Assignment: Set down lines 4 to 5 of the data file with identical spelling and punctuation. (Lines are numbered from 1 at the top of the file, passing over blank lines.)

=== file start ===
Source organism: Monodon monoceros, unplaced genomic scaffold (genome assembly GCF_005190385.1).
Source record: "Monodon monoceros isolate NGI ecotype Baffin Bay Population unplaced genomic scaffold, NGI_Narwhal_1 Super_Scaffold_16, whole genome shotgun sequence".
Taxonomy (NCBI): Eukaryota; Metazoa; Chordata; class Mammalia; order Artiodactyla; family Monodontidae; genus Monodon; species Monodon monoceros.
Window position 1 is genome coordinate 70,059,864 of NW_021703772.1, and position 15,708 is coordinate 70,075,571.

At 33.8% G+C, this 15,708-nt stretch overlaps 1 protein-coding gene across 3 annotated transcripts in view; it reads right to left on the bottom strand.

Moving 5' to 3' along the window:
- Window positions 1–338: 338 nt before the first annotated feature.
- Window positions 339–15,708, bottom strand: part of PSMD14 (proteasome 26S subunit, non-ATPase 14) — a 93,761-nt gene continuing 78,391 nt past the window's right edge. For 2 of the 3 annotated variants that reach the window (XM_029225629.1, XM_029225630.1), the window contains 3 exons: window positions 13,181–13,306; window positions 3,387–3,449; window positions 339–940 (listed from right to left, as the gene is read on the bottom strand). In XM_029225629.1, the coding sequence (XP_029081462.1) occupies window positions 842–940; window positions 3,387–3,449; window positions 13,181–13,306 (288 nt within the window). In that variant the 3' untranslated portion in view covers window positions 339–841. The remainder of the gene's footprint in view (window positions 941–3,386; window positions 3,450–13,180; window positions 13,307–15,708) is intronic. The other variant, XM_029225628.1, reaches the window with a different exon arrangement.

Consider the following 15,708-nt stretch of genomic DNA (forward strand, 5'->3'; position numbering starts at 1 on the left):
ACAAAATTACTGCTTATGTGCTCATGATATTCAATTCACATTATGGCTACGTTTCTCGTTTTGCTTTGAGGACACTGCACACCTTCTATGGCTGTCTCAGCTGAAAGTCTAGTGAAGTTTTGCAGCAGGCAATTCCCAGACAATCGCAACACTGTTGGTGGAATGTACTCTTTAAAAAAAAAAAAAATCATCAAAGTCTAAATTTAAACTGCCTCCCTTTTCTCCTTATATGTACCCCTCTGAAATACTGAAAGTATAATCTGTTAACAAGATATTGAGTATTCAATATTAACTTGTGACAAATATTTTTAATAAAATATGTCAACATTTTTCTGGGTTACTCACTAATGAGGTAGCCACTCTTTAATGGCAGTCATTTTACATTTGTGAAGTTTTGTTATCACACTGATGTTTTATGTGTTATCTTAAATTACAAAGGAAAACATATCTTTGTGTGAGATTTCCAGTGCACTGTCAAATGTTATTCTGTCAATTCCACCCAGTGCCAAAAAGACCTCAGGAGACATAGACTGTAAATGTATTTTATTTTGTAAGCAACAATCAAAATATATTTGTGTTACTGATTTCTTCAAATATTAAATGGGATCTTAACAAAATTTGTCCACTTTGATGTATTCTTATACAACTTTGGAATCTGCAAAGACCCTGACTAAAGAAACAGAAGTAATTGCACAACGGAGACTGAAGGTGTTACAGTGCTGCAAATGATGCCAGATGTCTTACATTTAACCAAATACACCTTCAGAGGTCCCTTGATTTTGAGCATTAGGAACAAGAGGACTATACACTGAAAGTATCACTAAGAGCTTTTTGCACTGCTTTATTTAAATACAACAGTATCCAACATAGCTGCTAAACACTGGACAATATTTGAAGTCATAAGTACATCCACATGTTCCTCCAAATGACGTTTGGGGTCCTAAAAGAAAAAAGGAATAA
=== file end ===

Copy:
Window position 1 is genome coordinate 70,059,864 of NW_021703772.1, and position 15,708 is coordinate 70,075,571.

At 33.8% G+C, this 15,708-nt stretch overlaps 1 protein-coding gene across 3 annotated transcripts in view; it reads right to left on the bottom strand.